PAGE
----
The terms “panic attack” and “anxiety attack” may be used interchangeably. Given that they exhibit some similar symptoms, this is understandable. However, these terms are used by mental health experts to refer to distinct symptoms and diseases that have different characteristics.
Anxiety and panic attacks have certain similarities, and both have both physical and emotional symptoms. Shortness of breath, fear, dizziness and strange thinking are a few of these common characteristics.
An overwhelming surge of anxiety or discomfort that comes on suddenly, together with other physical and mental symptoms, is what is known as a panic attack. Attacks of panic are episodic and usually reach their height in a few minutes or hours. Although they can occur alongside other psychiatric conditions, panic episodes are primarily linked to a disease known as panic disorder.
Common Symptoms experienced during a panic attack are:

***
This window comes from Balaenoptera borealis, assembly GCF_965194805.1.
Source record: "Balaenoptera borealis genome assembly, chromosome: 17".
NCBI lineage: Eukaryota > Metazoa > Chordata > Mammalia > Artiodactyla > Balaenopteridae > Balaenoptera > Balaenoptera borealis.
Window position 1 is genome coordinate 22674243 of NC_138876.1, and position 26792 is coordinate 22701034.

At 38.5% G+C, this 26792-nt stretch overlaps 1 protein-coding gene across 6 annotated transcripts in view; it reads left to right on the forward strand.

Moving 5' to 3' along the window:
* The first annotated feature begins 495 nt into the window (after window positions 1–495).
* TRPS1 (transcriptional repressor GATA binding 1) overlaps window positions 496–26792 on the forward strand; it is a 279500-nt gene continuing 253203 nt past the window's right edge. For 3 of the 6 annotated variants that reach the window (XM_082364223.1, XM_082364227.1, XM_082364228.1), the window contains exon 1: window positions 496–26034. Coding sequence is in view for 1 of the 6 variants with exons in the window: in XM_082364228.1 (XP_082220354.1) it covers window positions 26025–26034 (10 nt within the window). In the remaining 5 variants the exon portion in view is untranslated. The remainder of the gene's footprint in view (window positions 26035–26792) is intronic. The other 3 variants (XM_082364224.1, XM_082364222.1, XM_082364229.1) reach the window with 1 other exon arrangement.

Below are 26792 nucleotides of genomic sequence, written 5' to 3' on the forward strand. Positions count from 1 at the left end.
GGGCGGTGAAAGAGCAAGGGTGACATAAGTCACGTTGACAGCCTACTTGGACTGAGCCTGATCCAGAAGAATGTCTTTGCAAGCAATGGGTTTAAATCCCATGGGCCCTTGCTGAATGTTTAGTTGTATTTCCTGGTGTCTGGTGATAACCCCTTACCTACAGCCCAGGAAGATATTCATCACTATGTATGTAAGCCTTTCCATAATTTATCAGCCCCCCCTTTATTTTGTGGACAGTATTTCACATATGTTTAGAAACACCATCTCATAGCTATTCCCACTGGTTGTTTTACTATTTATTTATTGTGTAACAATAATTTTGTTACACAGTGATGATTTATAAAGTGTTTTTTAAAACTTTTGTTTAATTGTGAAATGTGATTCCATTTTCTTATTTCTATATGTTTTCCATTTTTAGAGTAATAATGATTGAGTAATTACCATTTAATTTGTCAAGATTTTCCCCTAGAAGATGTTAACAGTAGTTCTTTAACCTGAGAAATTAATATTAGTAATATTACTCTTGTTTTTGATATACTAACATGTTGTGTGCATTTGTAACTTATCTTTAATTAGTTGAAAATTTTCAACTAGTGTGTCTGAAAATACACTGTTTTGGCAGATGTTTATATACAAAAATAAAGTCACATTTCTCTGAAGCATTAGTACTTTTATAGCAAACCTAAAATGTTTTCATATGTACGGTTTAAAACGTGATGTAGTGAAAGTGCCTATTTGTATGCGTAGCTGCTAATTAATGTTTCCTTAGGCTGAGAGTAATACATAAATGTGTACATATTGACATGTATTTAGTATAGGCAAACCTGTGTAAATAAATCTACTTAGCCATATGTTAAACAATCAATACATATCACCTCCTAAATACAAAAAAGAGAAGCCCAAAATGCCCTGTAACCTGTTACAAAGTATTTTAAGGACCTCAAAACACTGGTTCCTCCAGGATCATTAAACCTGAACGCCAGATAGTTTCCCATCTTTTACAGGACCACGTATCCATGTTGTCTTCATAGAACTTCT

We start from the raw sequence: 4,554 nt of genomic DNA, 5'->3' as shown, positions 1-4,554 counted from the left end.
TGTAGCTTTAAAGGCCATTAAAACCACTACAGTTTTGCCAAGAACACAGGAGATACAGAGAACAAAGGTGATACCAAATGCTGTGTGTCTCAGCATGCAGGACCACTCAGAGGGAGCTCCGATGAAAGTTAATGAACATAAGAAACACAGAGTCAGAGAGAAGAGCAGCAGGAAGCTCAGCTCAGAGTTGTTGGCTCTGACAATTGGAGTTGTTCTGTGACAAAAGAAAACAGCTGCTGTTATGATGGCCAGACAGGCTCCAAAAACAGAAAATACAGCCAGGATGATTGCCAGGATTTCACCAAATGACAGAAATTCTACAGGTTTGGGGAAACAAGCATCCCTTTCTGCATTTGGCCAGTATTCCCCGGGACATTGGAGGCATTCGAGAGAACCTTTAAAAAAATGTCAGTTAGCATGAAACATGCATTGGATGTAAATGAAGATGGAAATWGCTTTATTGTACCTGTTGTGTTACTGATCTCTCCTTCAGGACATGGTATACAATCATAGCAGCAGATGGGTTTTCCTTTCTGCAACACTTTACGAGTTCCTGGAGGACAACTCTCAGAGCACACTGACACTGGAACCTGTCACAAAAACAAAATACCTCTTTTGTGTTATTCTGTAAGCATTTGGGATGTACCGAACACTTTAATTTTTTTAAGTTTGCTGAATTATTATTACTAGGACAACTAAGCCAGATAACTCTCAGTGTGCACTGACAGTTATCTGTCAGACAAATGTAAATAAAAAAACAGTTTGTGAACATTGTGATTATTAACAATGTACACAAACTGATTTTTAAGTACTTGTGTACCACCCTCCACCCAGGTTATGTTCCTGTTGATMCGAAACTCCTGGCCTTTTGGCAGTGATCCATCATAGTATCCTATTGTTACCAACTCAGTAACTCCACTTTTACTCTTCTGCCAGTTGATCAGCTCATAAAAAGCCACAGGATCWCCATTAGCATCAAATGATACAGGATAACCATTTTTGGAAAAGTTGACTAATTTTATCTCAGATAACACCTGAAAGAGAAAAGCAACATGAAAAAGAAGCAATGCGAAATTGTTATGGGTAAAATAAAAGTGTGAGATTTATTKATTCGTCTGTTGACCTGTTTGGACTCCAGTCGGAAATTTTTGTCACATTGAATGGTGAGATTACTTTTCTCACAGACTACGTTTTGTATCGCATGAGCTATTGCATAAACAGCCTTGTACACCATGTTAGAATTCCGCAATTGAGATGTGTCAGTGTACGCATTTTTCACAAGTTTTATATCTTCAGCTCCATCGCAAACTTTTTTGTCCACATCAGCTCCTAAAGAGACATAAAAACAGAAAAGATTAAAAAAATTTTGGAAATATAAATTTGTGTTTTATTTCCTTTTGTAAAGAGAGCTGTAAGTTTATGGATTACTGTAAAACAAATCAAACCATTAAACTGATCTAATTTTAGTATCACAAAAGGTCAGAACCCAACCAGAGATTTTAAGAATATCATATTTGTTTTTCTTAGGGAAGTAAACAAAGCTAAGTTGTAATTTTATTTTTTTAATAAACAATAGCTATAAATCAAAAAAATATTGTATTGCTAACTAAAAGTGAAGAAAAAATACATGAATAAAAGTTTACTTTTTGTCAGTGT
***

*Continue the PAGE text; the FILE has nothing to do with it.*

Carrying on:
– Feelings of unreality
– Chest pain
– Fear of losing control
– Excessive sweating
– Fear of dying
– Hot flashes, feeling dizzy, unsteady, lightheaded, or faint
– Feeling detached from oneself
– Trembling or shaking
As opposed to panic, anxiety typically worsens over time and is strongly associated with excessive worry about a prospective threat, whether actual or perceived. It could feel like an “attack” if anxiety about something intensifies and overwhelms you as a result of high levels of stress.
Anxiety is typically a result of anticipating a stressful situation, an unpleasant experience, or the perception that something negative will occur. Strong sensations of concern, dread, or anguish that may build up gradually are the typical symptoms of anxiety attacks.
Common Symptoms experienced during an anxiety attack are:
– Difficulty concentrating
– Disturbed sleep
– Increased heart rate
– Increased startle response
– Muscle tension
Also Read: 10 Ways to Naturally Reduce Anxiety
A sense of calmness and a decrease in future anxiety or panic episodes can be achieved by staying educated and seeking assistance when necessary. You might experience them, but understanding how a panic attack differs from an anxiety attack will help you deal with them. There is help available, so you don’t have to let anxiety win.
(Disclaimer: The article is based on general information and is not a substitute for a medical expert’s advice. Zee News does not confirm this.)